Down from their towers

First, Margaret Willey has a tremendously interesting and very honest essay on L’Engle’s Camilla and the long history of YA girls at the Horn Book website right now, and you should read it. It’s a window into why she is a joy to edit and publish.

I remember a long-ago conversation with my sister while we were still young women, and before I had written a novel of adolescence. We swore that we would not forget, if and when we had our own daughters, the power of first love. And I did not so much forget it as I was uneasy writing about it — the mother in me perhaps. I did not want to encourage my readers to enter that place of obsession and treachery and, yes, sometimes ecstasy, without having a clear way out. And I did not know yet, as a writer and an adult woman, how to faithfully re-create the misery and confusion of my own early sexual experiences. For these reasons, I was very well-suited for the phase of young adult literature that I came up in, an era of sensitive and articulate girl narrators who wanted romlengle camilla Girls in Towersantic connection without the complications of having sexual intercourse. In love with love, yes. Sexually curious, perhaps. But sexually active, never.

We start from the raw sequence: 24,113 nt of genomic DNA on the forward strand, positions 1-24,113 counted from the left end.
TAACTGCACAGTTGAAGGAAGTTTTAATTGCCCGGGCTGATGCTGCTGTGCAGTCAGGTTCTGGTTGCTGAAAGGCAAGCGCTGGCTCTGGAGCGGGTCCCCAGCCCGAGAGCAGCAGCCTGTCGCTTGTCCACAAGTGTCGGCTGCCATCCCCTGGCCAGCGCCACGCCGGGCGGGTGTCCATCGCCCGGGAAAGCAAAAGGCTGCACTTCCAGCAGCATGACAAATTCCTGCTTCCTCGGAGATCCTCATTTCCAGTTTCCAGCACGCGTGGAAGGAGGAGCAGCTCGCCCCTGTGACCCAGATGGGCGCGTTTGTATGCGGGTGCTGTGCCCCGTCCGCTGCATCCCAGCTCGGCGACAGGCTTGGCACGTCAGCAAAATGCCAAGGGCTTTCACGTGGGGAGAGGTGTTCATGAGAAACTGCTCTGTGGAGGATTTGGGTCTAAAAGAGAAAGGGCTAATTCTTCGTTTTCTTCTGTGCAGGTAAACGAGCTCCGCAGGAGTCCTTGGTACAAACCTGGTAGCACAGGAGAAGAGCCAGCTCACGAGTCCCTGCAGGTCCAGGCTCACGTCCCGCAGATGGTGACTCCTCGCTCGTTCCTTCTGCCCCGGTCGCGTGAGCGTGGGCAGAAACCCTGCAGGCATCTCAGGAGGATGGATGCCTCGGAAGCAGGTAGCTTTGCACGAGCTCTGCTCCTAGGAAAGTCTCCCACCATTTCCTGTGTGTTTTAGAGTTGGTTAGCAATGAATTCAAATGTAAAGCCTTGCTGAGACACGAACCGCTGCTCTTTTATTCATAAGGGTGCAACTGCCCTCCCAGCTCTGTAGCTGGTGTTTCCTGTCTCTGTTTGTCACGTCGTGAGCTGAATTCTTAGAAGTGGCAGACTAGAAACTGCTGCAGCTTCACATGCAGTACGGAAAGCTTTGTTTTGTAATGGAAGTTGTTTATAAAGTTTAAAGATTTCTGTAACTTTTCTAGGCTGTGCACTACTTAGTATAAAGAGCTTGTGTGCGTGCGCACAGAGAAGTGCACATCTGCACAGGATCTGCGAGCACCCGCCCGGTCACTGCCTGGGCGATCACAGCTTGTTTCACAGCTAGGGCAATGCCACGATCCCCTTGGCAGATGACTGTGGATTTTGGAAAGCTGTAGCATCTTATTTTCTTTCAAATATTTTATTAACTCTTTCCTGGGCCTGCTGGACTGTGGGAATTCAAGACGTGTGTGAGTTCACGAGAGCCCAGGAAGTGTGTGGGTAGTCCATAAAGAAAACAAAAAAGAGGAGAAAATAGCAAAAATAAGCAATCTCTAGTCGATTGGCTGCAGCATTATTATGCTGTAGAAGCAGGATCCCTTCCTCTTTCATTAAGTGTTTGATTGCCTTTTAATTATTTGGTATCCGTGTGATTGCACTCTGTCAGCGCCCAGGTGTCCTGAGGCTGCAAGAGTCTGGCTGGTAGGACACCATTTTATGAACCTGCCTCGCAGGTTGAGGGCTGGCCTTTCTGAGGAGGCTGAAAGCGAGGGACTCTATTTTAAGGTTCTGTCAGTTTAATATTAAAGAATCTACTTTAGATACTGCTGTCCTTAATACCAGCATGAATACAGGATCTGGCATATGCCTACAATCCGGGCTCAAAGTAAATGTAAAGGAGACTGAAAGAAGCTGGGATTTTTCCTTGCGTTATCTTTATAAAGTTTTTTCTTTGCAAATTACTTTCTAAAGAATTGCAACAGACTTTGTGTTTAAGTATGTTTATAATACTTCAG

The whole thing is here.

Now, though, for extra credit, I’d like to poke and prod at the girls-in-towers premise. I don’t think every 1950s teenage girl was up in a tower, and I do think the tower itself is a mark of certain kind of privilege and class. And I think those 1950s tower/penthouse dwellers looked out their windows, not only at the familiar and tidy streets of their own neighborhoods but at the alleys of the distant, unknown neighborhoods as well.  Here, for example, young Humbert and Annabel look down from their tower enviously in Lolita:

All at once we were madly, clumsily, shamelessly, agonizingly in love with each other; hopelessly, I should add, because that frenzy of mutual possession might have been assuaged only by our actually imbibing and assimilating every particle of each other’s soul and flesh; but there we were, unable even to mate as slum children would have so easily found an opportunity to do so.

Sexual desire, opportunity, and experience are functions not only of biology and age but of class and race and many other other social factors. I understands Margaret’s fondness for a thread one finds less and less in today’s YA tapestry:

I could comfortably celebrate the innocence of these trysts. I could create girls, and also boys, who were longing for a partner, something beyond friendship, certainly, but also with the understanding that they were not ready for sex and did not need it.

But at the same time, I would argue the preeminence of that thread of innocence in the YA of ages past was also a flaw in that it became a constraining orthodoxy. If the YA of today is capturing that truth of adolescence more fully than the YA of times past because that orthodoxy is no more, then something good is happening—just so long as adolescent sexual precociousness and skill don’t take their turn in crowding out other experiences. 

In so many words, I want to see it all.